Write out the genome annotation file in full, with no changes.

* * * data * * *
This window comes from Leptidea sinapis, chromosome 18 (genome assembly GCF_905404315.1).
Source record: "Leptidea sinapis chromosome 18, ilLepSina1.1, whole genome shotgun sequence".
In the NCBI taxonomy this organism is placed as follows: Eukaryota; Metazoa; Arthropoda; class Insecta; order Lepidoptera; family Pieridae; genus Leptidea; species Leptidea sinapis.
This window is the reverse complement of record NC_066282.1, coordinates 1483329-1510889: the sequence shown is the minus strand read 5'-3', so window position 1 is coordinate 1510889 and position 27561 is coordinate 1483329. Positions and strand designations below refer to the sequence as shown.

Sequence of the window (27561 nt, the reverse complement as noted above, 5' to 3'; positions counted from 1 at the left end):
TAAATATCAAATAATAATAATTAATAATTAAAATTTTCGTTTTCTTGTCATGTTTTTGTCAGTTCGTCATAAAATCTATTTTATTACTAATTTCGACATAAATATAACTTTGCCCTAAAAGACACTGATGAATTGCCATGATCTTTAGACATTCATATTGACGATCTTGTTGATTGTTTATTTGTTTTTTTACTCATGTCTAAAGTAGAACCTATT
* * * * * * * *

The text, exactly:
This window comes from Leptidea sinapis, chromosome 18 (genome assembly GCF_905404315.1).
Source record: "Leptidea sinapis chromosome 18, ilLepSina1.1, whole genome shotgun sequence".
In the NCBI taxonomy this organism is placed as follows: Eukaryota; Metazoa; Arthropoda; class Insecta; order Lepidoptera; family Pieridae; genus Leptidea; species Leptidea sinapis.
This window is the reverse complement of record NC_066282.1, coordinates 1483329-1510889: the sequence shown is the minus strand read 5'-3', so window position 1 is coordinate 1510889 and position 27561 is coordinate 1483329. Positions and strand designations below refer to the sequence as shown.

Sequence of the window (27561 nt, the reverse complement as noted above, 5' to 3'; positions counted from 1 at the left end):
TAAATATCAAATAATAATAATTAATAATTAAAATTTTCGTTTTCTTGTCATGTTTTTGTCAGTTCGTCATAAAATCTATTTTATTACTAATTTCGACATAAATATAACTTTGCCCTAAAAGACACTGATGAATTGCCATGATCTTTAGACATTCATATTGACGATCTTGTTGATTGTTTATTTGTTTTTTTACTCATGTCTAAAGTAGAACCTATT